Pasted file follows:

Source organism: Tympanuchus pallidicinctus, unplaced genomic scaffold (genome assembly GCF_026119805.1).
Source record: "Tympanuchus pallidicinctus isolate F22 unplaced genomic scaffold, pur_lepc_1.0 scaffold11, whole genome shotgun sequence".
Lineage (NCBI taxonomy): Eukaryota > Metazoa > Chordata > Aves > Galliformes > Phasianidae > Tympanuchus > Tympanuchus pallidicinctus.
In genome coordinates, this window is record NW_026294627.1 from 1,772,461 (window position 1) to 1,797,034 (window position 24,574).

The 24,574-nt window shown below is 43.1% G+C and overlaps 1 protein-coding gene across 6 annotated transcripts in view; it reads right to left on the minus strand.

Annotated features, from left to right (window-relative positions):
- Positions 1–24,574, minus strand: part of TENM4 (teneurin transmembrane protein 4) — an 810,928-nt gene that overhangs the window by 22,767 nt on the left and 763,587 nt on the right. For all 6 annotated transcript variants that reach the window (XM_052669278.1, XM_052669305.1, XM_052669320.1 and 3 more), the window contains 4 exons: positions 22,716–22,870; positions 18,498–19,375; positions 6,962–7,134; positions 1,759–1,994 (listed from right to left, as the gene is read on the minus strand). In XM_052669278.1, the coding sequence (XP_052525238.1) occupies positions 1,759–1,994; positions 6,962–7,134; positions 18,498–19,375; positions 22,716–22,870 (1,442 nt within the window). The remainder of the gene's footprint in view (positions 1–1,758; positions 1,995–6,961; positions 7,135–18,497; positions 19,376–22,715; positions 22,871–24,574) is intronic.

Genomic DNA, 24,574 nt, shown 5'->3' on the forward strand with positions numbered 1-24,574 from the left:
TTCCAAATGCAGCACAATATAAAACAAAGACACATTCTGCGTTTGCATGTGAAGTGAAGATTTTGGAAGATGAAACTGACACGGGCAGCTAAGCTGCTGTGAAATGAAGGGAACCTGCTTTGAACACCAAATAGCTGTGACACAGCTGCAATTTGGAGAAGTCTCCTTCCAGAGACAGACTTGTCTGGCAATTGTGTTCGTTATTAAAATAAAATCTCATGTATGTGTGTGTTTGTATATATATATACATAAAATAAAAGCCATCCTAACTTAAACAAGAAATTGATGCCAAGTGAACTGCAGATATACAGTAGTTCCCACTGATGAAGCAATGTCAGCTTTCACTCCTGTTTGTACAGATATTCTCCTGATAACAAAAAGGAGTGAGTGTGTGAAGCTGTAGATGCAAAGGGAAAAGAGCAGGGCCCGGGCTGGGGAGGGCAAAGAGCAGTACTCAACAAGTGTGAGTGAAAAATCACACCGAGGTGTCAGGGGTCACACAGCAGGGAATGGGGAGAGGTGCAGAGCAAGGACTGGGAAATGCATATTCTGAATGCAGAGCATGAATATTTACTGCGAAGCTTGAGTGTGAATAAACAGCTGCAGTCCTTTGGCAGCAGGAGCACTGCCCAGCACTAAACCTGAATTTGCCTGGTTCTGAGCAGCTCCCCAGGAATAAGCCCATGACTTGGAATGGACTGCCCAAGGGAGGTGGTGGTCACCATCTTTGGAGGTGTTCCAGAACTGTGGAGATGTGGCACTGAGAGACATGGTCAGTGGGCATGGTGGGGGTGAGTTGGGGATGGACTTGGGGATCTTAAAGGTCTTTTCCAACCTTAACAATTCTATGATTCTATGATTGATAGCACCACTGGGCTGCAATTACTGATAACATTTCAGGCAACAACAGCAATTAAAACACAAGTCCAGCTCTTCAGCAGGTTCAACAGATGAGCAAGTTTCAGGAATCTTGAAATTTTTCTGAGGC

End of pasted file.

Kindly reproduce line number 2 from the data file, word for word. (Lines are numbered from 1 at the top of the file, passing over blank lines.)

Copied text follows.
Source record: "Tympanuchus pallidicinctus isolate F22 unplaced genomic scaffold, pur_lepc_1.0 scaffold11, whole genome shotgun sequence".